Fifteen out of 60 cases of COVID-19 variants across the province are within the Northern Health jurisdiction on April 6. COVID-19 testing centre in downtown Prince Rupert on April. 7. (Photo: K-J Millar/The Northern View)

Fifteen out of 60 cases of COVID-19 variants across the province are within the Northern Health jurisdiction on April 6. COVID-19 testing centre in downtown Prince Rupert on April. 7. (Photo: K-J Millar/The Northern View)

Variant COVID-19 cases are on the rise in the Northern Health Region

Variant strains of the virus are more transmissible and severe in outcome - Northern Health

Variant strains of COVID-19 are increasing across the province with numerous divergent cases appearing in the Northern Health region since first detected on March 1.

Variants of the virus across the province have nearly doubled since April 2, bringing the total number of confirmed cases to 3,766 Minister of Health Adrian Dix said, on April 7.

Of the total variant cases 266 are currently active, and 3,500 have recovered, Dix said.

Fifteen cases of COVID-19 variants have been found in the Northern Health region overtime, Dr. Rakel Kling medical health officer for Northern Health told The Northern View, on April 6.

“There are three different types of variants, of which the U.K. variant B.1.1.7 is the most common one in B.C. right now and the most common one we’re seeing in Northern Health as well,” she said.

Public health experts are tracking the variant strains because they are proving to be more severe and spread rapidly. Newer varieties are resulting in serious illness for younger people with cases quickly increasing in the 20 to 29-year-old age range.

A higher percentage of young people are needing to go into critical care, Dix said.

“We’re not seeing an increase in hospitalizations amongst young people. What we are seeing amongst those hospitalized is an increase in the number of young people in critical care.”

READ MORE: Health Minister addresses Prince Rupert — not in a good way

While the B.1.1.7 is the most widespread variant, there is a ‘significant’ amount of the P.1 strain in the province Dix said, and he expects the transmissive strain to eventually replace the less transmissive strains.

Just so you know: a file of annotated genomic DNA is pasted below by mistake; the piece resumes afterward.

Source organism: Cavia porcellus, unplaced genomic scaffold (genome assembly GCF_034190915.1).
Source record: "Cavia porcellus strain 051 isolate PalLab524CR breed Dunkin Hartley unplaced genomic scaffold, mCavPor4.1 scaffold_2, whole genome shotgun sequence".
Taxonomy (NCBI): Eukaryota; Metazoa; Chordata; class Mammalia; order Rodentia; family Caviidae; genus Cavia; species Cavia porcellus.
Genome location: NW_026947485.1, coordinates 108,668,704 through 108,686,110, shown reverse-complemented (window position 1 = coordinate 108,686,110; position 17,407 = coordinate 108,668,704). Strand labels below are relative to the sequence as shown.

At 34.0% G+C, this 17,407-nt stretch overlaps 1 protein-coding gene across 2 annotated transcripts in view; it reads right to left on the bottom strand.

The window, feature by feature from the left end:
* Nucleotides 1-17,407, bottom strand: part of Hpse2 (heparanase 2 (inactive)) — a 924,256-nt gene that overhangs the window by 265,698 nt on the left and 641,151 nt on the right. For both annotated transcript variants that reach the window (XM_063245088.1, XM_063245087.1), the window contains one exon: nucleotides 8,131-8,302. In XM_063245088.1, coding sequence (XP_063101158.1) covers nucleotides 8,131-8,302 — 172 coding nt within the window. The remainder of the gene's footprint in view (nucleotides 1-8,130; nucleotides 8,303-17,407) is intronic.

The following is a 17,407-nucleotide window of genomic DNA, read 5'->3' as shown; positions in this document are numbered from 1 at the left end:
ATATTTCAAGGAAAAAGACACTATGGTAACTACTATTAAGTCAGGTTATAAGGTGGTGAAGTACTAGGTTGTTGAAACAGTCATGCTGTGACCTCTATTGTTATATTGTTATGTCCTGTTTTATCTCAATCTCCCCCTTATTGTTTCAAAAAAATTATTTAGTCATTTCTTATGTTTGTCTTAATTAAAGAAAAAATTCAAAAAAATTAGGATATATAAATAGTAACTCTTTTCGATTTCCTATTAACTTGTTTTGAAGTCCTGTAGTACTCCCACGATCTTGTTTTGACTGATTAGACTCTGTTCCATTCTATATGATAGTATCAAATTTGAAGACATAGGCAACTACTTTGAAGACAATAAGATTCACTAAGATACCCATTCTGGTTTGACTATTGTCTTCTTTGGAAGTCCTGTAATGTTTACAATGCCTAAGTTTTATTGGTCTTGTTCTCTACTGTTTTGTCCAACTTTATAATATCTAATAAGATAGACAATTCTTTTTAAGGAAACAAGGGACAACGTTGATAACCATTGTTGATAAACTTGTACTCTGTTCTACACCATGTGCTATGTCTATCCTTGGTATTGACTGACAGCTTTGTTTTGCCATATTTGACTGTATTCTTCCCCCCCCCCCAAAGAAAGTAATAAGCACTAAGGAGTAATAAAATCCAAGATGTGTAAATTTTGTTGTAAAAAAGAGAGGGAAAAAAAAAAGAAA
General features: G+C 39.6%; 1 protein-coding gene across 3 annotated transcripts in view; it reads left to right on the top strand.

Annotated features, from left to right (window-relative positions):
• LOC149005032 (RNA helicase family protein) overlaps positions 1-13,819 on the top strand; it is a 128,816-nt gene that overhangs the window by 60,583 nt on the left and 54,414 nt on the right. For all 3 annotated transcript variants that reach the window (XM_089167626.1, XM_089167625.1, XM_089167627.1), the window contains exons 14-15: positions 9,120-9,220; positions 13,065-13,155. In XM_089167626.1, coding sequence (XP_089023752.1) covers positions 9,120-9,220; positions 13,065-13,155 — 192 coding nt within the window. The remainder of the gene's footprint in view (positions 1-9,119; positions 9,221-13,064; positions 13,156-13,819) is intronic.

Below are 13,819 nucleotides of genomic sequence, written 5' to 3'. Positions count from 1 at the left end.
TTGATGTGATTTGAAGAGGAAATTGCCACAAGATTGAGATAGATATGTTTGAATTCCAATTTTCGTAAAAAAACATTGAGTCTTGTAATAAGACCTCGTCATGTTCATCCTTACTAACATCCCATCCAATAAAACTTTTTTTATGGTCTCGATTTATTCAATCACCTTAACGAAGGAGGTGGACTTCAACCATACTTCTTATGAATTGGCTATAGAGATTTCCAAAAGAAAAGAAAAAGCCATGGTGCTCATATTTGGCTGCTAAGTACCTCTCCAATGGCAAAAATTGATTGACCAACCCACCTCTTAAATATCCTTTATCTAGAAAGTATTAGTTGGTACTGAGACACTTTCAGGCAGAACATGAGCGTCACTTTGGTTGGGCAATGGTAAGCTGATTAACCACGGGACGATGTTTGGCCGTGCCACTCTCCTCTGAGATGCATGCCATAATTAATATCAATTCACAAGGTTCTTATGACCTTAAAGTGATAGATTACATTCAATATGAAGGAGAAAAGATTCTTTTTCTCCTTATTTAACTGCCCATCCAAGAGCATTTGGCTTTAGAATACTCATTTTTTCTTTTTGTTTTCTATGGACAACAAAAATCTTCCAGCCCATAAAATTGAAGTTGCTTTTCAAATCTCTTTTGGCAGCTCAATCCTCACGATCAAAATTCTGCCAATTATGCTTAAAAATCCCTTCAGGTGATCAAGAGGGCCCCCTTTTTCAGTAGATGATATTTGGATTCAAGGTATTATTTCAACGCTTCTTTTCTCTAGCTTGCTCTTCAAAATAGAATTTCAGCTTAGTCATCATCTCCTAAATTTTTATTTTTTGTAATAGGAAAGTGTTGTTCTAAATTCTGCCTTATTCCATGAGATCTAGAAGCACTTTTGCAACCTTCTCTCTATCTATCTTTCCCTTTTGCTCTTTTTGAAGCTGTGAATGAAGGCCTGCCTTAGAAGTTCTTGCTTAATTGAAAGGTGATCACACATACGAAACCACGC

“What we know is the most transmissive varieties of COVID-19 are ultimately going to take over. We’ve seen that in other jurisdictions and we expect to see that here [in B.C],” the minister of health said.

As of April 5 out of 318 people in hospitals across the province, 96 were in intensive care and 60 people were infected with one of the variants.

However, which variants it is, it doesn’t matter as much, Kling said.

“What matters is the steps that we need to take in terms of the variant. We know that the variants are more transmissible and can lead to more severe cases of COVID. So that’s more of the main concern with the variants than which ones they actually are,” Kling said.

Reasons, why the variants are more transmissible and lead to more severe outcomes, are still being researched Kling said, as well as the efficacy and effects of the vaccines on newer strains.

“We do believe that the vaccine does have some effect against the U.K. variant,” she said. “… However, a vaccine is never 100 per cent protection. The vaccine, first of all, isn’t 100 per cent protection against regular COVID disease. We’re still a little bit unsure about the extent of protection, especially against some of the new and emerging variants.”

“We do know that once you’ve been vaccinated, you still can get COVID and you still can transmit it.”

Kling said although there is a lot of perceived anxiety about the new strains, it doesn’t change anything in terms of what is already known and what everyone should be doing.

“It’s still incredibly important that people who have been vaccinated whether you’ve had one vaccine or two vaccines — it’s still incredibly important that everyone follows all COVID protocols, guidance, and everything that Dr. Henry is continuing to tell us,” Kling said.

READ MORE: B.C.’s COVID-19 case count up to 1,068 on Tuesday


 
K-J Millar | Journalist 
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